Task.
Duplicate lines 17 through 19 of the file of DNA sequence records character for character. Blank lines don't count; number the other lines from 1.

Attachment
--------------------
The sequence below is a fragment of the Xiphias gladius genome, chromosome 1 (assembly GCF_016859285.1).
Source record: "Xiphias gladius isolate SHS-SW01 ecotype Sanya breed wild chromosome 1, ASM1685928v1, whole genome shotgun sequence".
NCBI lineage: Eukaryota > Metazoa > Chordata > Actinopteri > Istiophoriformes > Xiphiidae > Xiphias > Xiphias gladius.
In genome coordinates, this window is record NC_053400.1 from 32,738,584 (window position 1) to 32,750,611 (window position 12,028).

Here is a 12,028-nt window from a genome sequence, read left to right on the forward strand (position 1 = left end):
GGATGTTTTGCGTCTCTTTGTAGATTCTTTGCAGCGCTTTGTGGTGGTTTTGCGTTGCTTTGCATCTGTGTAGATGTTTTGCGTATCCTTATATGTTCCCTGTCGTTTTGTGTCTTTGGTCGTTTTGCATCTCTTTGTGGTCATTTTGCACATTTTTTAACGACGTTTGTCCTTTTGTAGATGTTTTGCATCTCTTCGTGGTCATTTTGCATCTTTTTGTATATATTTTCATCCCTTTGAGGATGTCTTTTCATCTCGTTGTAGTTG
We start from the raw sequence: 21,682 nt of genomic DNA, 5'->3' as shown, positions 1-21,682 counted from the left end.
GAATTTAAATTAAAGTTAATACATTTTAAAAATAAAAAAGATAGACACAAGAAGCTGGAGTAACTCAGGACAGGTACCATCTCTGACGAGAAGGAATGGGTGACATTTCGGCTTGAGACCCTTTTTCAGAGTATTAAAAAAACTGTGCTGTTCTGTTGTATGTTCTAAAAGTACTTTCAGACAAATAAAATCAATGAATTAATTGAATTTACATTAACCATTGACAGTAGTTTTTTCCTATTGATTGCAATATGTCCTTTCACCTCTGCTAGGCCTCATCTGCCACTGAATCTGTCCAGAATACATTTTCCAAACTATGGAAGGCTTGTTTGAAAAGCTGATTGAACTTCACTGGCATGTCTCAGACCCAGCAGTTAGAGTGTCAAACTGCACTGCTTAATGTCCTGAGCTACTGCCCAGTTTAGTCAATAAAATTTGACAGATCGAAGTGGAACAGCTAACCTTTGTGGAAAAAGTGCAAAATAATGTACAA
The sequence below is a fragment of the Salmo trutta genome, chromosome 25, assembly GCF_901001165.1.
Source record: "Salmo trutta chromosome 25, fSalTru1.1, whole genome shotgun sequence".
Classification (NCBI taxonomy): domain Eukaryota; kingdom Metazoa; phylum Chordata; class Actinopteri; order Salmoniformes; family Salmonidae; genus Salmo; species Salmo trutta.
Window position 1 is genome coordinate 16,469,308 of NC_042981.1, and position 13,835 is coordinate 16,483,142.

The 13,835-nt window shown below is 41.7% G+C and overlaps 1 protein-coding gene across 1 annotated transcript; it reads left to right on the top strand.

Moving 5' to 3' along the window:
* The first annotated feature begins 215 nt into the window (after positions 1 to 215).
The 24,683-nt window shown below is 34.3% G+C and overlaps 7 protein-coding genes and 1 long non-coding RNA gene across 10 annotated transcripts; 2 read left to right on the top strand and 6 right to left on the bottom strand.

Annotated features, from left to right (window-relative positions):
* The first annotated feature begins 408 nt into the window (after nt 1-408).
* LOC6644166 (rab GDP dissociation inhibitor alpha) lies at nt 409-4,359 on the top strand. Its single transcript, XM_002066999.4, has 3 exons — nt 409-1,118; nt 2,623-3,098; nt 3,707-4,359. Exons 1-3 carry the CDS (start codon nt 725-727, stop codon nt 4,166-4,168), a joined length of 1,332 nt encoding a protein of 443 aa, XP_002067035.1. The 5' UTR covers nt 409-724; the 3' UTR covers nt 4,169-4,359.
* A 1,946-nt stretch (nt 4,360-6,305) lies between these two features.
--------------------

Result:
Annotated features, from left to right (window-relative positions):
* The first annotated feature begins 408 nt into the window (after nt 1-408).
* LOC6644166 (rab GDP dissociation inhibitor alpha) lies at nt 409-4,359 on the top strand. Its single transcript, XM_002066999.4, has 3 exons — nt 409-1,118; nt 2,623-3,098; nt 3,707-4,359. Exons 1-3 carry the CDS (start codon nt 725-727, stop codon nt 4,166-4,168), a joined length of 1,332 nt encoding a protein of 443 aa, XP_002067035.1. The 5' UTR covers nt 409-724; the 3' UTR covers nt 4,169-4,359.